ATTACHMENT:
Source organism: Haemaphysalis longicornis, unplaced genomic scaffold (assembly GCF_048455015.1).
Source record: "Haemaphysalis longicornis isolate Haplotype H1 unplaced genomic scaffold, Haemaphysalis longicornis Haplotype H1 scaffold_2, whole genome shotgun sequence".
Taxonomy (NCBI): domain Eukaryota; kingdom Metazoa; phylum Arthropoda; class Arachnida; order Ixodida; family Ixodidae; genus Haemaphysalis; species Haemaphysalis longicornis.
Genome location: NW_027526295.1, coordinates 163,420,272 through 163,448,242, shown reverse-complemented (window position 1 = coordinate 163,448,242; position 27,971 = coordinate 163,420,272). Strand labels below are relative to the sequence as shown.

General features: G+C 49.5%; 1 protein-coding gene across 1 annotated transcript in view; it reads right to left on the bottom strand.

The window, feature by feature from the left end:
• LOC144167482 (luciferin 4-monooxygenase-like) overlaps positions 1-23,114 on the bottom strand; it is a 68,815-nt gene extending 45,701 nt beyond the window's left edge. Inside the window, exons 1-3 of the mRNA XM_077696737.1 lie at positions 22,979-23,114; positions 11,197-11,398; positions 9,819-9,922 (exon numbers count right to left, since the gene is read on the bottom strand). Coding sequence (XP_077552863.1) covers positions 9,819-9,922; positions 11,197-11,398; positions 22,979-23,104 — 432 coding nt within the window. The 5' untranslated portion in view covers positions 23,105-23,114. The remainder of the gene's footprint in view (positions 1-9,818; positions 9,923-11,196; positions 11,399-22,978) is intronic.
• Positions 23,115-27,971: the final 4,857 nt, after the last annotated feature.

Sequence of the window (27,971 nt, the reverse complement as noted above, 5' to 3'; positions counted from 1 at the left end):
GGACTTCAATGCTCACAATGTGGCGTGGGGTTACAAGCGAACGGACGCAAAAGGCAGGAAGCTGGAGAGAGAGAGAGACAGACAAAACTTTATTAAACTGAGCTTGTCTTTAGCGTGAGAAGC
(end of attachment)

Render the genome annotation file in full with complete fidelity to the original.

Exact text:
Source organism: Haemaphysalis longicornis, unplaced genomic scaffold (assembly GCF_048455015.1).
Source record: "Haemaphysalis longicornis isolate Haplotype H1 unplaced genomic scaffold, Haemaphysalis longicornis Haplotype H1 scaffold_2, whole genome shotgun sequence".
Taxonomy (NCBI): domain Eukaryota; kingdom Metazoa; phylum Arthropoda; class Arachnida; order Ixodida; family Ixodidae; genus Haemaphysalis; species Haemaphysalis longicornis.
Genome location: NW_027526295.1, coordinates 163,420,272 through 163,448,242, shown reverse-complemented (window position 1 = coordinate 163,448,242; position 27,971 = coordinate 163,420,272). Strand labels below are relative to the sequence as shown.

General features: G+C 49.5%; 1 protein-coding gene across 1 annotated transcript in view; it reads right to left on the bottom strand.

The window, feature by feature from the left end:
• LOC144167482 (luciferin 4-monooxygenase-like) overlaps positions 1-23,114 on the bottom strand; it is a 68,815-nt gene extending 45,701 nt beyond the window's left edge. Inside the window, exons 1-3 of the mRNA XM_077696737.1 lie at positions 22,979-23,114; positions 11,197-11,398; positions 9,819-9,922 (exon numbers count right to left, since the gene is read on the bottom strand). Coding sequence (XP_077552863.1) covers positions 9,819-9,922; positions 11,197-11,398; positions 22,979-23,104 — 432 coding nt within the window. The 5' untranslated portion in view covers positions 23,105-23,114. The remainder of the gene's footprint in view (positions 1-9,818; positions 9,923-11,196; positions 11,399-22,978) is intronic.
• Positions 23,115-27,971: the final 4,857 nt, after the last annotated feature.

Sequence of the window (27,971 nt, the reverse complement as noted above, 5' to 3'; positions counted from 1 at the left end):
GGACTTCAATGCTCACAATGTGGCGTGGGGTTACAAGCGAACGGACGCAAAAGGCAGGAAGCTGGAGAGAGAGAGAGACAGACAAAACTTTATTAAACTGAGCTTGTCTTTAGCGTGAGAAGC